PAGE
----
Artist Residency 2017

For the last 2 1/2 months, I have been in residence at the Sitka Center for Art & Ecology on the Oregon coast. During my stay there, where I was given a working studio and a cozy cabin, I focused on my various plankton projects and engaged deeply with the local ocean environment. Regular visits to the nearby Hatfield Marine Science Center in Newport, connected me with plankton biologists and others who helped me understand more of the wildly fascinating life cycles and relationships in the plankton community right under my nose at the beach. 

My microscope and its camera were excellent tools for total immersion in the plankton universe. John Chapman, a biologist at the Hatfield Marine Science Center, generously invited me to collect plankton late one wintry night off the end of the Newport fishing pier. He brought all the needed equipment and I was able to return to my own "wet lab" at Sitka with a veritable bouillabaisse of zooplankton to observe for the next several days. I was mesmerized and delighted with the quality of the images in every drop of water which I sketched and photographed continually as each organism gradually slowed down and eventually expired, making them much easier to draw!

My work on the prototypes for the plankton board game and action figures continues with more characters carved in alder and painted. Below are a few, poised to make a move on the prototype game board.

Plankton Action Figures - from top LEFT: Dinophysis, (produces diarrhetic shellfish toxin); Sea urchin larva; Pteropod; MIDDLE: Oyster larva; Diatoms, (the oxygen champs); Barnacle larva; BOTTOM:Alexandrium, (produces paralytic shellfish toxin); Ceratium, more oxygen! ; Crab larva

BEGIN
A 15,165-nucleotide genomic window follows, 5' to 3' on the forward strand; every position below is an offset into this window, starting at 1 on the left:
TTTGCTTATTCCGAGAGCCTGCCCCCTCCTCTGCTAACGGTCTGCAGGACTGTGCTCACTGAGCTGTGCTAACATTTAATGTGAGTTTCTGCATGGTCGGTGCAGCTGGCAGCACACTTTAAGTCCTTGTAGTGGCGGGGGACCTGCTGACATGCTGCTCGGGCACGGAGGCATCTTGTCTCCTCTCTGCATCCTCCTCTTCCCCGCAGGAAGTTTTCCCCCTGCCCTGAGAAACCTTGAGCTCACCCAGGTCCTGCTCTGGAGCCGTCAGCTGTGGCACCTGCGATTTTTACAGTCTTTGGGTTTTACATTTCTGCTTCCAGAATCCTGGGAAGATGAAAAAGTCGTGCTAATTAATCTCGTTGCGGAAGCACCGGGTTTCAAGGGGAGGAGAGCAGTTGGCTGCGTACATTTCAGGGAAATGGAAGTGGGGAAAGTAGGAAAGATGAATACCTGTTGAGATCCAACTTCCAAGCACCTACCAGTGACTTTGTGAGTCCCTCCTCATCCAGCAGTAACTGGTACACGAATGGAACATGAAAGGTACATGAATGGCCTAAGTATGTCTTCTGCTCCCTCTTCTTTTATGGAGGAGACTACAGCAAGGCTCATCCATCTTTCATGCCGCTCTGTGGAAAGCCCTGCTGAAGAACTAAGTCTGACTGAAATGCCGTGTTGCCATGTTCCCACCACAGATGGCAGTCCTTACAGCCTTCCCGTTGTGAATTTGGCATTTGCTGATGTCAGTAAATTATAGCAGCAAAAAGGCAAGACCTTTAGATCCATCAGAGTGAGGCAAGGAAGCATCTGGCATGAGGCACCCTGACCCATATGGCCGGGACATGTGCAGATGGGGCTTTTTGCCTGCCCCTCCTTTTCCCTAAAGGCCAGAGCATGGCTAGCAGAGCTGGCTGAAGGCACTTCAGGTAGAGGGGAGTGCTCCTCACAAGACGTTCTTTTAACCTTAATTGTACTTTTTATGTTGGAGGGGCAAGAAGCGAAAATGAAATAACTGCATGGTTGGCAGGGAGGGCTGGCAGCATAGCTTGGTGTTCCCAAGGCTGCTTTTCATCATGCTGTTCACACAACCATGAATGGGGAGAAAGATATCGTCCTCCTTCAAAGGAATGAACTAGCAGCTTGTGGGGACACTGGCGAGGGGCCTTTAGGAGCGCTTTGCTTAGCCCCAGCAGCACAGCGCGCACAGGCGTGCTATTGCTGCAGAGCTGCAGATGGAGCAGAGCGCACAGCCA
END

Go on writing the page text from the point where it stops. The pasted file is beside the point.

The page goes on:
sitkacenter.org

hmsc.oregonstate.edu

Rowboat Gallery Show

Mother and child crab larvae

Mother and child crab larvae

For 2 months my new oceanic sculpture will return to its watery source on the Oregon coast. The work that was fueled and created during my residencies in Boise and Playa will be shown, as well as, other projects currently in process. 

The  Rowboat Gallery in Pacific City is a beautiful light-filled venue just off the beach and across the street from the famous Sportsman's Tavern (excellent fish and chips after the show). 

My work will be displayed alongside Judy Vogland's paintings of layered historical intrigue involving crusty loggers in Oregon's grand ancient forests. Overhill/Undersea considers the human effects on both forests and oceans, giving you something to think about while you walk off the fish and chips on the beach at Bob Straube State Park just down the road from the gallery.

Opening Reception: June 25, 5-7pm. Show continues through August 25.

Rowboat Gallery - 34950 Brooten Road, Pacific City, OR.
http://www.rowboatgallery.com

Plankton Pageantry

A new series of sealife emerged from the studio this week, ghostly white and ready for 3-D scanning and prototyping. Once they are printed as 3" plastic miniatures, they can be refined and made into collectible oceanic super heroes. I'm also working on trading cards with images and a little science to describe each character's attributes and super powers.

End of January will take me to an artist residency in downtown Boise at Surel's Place. I am excited and grateful for the opportunity to experience a new environment and wonderful people, and am looking forward to sharing my work and enthusiasm for ocean life.

After Surel's Place, I'll drive directly to Playa for a month residency there. I am so pleased to be able to return there and have more time in that nourishing creative place.  In both residencies, I will be working on plans for marketing my planktonic sculpture both as large art forms and as educational toys.  

surelsplace.org    playasummerlake.org

From left: oyster larva, crab zoea, sea angel (clione limacina), and 2 dynoflagellates.

From left: oyster larva, crab zoea, sea angel (clione limacina), and 2 dynoflagellates.

Art Invitational - November 7 & 8 at the World Forestry Center 10-4 pm